The signs were there from early on, but the investment had been made and there was no turning back.
The reveal trailer for Call Of Duty: Infinite Warfare would go down as one of the most disliked in YouTube history, and the writing was on the wall early for a franchise crying out for a return to its roots.
Activision said the response to the trailer was a good thing: that it showed enough people cared about the franchise.
What does it say about an industry in which the most disliked, underperforming game of the year also manages to be its most commercially successful?
In the corporate world, a drop in revenue is sometimes worse than being in the red: it demonstrates that fewer people are buying the product on an incremental scale. Even if revenue is higher than the nearest competitors, it’s hard to ignore a drop as significant as Call Of Duty has seen.
Activision certainly isn’t prepared to throw in the towel. It may have been the worst-performing Call Of Duty game in years, but it’s far from the worst game.
“Infinite Warfare is a high quality, innovative game that paired with Modern Warfare Remastered offers a tremendous amount of value and gameplay variety,” Activision chief operating officer, Thomas Tippl, said during Activision’s Q4 2016 earnings summary.
The bundling of Modern Warfare Remastered may have been a stealth attempt by Activision to drive sales: I highly doubt Activision didn’t see that gamers just weren’t loving futuristic Call Of Duty.
Problem is that entries are now developed in three-year cycles, so Infinite Warfare had been under development since 2013, long before Call Of Duty made the full transition to all-out wall-jumping futuristic fares.
It wouldn’t have been able to scrap the game all together, so it put together Modern Warfare Remastered. It’s anyone’s guess whether Infinite Warfare would have performed as well as it did — even if it fell well below expectations — had Modern Warfare Remastered not been thrown in.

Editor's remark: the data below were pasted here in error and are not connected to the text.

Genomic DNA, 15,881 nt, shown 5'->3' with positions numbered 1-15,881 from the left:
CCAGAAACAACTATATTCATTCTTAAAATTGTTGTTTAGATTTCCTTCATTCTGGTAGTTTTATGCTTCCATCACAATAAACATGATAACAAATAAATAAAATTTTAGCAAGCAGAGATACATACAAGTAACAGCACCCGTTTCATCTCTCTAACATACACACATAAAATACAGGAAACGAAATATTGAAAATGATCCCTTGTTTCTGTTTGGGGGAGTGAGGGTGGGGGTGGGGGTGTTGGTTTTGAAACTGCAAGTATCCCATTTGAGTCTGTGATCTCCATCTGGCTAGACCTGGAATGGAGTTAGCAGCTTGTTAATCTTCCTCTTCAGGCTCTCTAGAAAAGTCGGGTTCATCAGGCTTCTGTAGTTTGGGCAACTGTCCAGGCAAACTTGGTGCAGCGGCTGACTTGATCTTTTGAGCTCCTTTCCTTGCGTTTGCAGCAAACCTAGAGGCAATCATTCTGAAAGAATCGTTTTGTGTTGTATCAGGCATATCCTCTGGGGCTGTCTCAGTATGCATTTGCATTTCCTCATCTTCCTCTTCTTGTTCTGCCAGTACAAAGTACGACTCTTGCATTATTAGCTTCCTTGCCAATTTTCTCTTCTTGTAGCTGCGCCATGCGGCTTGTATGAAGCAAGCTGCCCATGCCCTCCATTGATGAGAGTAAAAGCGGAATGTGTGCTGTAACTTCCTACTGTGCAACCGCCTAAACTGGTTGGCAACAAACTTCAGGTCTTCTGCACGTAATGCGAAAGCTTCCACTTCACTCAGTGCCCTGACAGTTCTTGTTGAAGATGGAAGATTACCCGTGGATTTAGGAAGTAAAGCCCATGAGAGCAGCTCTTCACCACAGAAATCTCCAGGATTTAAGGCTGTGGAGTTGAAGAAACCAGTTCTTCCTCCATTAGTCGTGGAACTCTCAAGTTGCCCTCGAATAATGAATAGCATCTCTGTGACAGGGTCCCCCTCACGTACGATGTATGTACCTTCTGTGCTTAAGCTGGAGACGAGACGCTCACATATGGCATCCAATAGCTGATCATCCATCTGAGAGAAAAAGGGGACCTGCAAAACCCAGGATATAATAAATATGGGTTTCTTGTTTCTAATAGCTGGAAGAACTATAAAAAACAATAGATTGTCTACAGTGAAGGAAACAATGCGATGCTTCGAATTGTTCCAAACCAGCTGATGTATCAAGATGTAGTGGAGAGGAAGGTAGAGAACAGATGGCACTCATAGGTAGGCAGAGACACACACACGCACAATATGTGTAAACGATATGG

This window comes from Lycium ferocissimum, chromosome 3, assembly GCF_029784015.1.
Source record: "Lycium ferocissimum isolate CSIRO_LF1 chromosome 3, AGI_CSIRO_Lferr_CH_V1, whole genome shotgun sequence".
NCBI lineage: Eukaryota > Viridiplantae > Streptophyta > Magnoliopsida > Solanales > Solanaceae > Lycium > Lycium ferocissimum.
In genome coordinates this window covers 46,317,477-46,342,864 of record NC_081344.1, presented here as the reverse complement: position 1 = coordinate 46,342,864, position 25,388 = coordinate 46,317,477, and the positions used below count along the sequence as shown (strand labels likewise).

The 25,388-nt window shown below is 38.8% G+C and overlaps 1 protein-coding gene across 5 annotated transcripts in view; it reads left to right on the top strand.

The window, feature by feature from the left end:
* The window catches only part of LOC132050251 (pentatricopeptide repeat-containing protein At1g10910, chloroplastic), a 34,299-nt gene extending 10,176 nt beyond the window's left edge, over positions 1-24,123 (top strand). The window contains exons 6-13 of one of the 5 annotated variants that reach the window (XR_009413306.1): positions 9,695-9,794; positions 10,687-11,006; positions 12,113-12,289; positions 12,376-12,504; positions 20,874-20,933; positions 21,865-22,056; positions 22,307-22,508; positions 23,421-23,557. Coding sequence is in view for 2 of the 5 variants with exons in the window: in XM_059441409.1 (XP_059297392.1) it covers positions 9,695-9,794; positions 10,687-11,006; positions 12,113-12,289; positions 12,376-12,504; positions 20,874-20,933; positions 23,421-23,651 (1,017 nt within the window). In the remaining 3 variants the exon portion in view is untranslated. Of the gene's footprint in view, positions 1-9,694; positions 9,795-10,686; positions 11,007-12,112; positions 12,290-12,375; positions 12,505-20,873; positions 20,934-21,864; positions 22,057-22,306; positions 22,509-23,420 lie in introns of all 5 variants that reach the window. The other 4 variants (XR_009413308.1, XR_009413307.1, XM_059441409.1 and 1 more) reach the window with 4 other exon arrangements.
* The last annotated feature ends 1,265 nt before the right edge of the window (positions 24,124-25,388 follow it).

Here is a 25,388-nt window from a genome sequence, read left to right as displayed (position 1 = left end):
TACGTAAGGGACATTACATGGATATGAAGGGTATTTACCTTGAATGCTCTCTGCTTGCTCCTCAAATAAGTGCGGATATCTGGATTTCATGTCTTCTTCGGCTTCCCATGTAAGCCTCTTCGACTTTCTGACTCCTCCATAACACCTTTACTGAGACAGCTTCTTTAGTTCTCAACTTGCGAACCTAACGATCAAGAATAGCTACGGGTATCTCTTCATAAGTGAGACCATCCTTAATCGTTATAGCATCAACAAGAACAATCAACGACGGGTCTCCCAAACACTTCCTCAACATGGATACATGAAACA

The classic certainly helped Activision avoid utter catastrophe, but the publisher still had questions to answer about the overall performance of the franchise.
“Sales underperformed our expectations, and it’s clear that for a portion of our audience, the space setting just didn’t resonate,” Tipple said. “We had a passionate experienced studio deeply committed to this direction, and despite the risks we saw, we believe it is important to consider the passions of our game teams in deciding what content to create.”
“Despite the risks we saw” is a very important quote to take out of this: as I mentioned above, there’s no way Activision didn’t see the writing on the wall for the futuristic setting long before Infinite Warfare‘s release.
It wasn’t a “risk”: it was just a natural progression of a franchise that, at the time in 2013, was crying out for something different.
The problem is that it jumped the shark … and then jettisoned to Mars: it went overboard, and Activision and Infinity Ward were already too far involved to start from scratch. Lesson learned, but it’s probably why Sledgehammer Games’ 2017 entry will be going back to Call Of Duty‘s “roots”.
“While [Infinite Warfare] wasn’t the success we planned,” Tipple continued, “it allows us to protect a core tenets of our culture … empowering our talented teams to have the chance to pursue opportunities that they are passionate about.”
This year, traditional combat will take centre stage for Call Of Duty. Ironically, five years ago we were asking for more than standard boots-on-the-ground gameplay.
In 2017, it may just be the shot in the arm the franchise needs.
What are you hoping for from Call Of Duty 2017? What era would you like to see it set in? Sound off below!